Creating a mapped Preston for everyone

The Preston map is beginning to take shape

The Preston map is beginning to take shape

Ever heard of an Open Street Map? No, it’s not that thing Google is doing where they drive past when you’re getting changed or snap your dog having a wee up against the lampost. Open Street Map is where people can help to map their local areas properly and it’s happening in Preston.

Preston has a small but dedicated street mapping community. Luke Bosman, 36, from Brockholes Wood, Preston, is one of them.

“I got into mapping when I was off work for a time and bought a GPS system,” he says, “from there I was out cycling and I found that the maps needed some work. I went online and I started to find out I could do mapping myself and help other cyclists.”

Open Street Map allows users to download maps to their own systems, make edits and upload them back onto the web for others to see. Think of it as Wikipedia for maps.

The Open Street Map community in Preston have been beavering away over the last 18 months and now the Eastern area of Preston is well covered, according to Luke.

He said: “We’re hoping that people will use the Open Street Map version, as it’s a better quality map. We take the maps out and go on routes and then add the changes that happen. You’d be surprised how inaccurate Google Maps and even the official Ordnance Survey maps can be.

“It’s one of those nerdy things that really pays off. We want people to be able to plan walking and cycle routes and be confident in knowing that those routes are correct.

“The best thing is that if you’re on your walk and something doesn’t match up to the map, you can log on and make that change yourself.”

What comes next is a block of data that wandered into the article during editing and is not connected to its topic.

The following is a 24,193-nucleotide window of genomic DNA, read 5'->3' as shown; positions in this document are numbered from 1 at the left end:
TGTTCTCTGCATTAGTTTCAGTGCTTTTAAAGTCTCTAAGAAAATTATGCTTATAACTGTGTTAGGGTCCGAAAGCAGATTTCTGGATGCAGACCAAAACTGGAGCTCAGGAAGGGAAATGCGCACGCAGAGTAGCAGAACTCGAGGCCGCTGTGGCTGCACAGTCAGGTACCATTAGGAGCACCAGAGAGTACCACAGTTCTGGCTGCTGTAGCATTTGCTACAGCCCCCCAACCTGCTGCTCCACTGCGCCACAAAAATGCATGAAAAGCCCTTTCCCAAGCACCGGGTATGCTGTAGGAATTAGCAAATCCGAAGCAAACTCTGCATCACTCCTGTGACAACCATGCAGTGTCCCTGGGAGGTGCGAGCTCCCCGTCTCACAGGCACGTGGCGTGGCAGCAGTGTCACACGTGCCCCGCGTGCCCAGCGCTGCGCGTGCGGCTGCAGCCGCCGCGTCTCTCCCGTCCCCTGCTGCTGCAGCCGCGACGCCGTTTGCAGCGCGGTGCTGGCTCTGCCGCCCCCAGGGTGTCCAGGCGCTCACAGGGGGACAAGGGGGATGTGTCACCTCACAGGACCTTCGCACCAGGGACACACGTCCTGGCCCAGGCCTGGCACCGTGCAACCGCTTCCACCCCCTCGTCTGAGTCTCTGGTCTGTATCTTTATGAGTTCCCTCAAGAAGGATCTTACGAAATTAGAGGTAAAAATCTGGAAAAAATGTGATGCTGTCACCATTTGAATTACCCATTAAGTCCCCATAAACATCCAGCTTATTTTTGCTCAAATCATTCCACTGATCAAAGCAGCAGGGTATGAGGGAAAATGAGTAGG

Luke recommends getting a good GPS system if you want to get into your mapping. The Open Street Map site has details of which systems are compatible, but it’s possible your mobile phone could be.

Luke now has plans to organise a mapping meet-up, where a group of people meet and then map set routes, most likely with a few beers afterwards, and his long-term aim is to deliver something for the Preston Guild in 2012.

“Wouldn’t it be great if we could deliver a detailed map of Preston for the Guild?”, enthuses Luke, “to be able to hand over a living and breathing map, created by the people of Preston, that is second to none in terms of accuracy.”

If you’re interested in Open Street Map and would like to get involved then you can get in touch with Luke Bosman via Twitter.

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Views of people at the Penwortham Leisure Centre public meeting

Over 500 people packed into the hall at Penwortham Girls School to hear the debate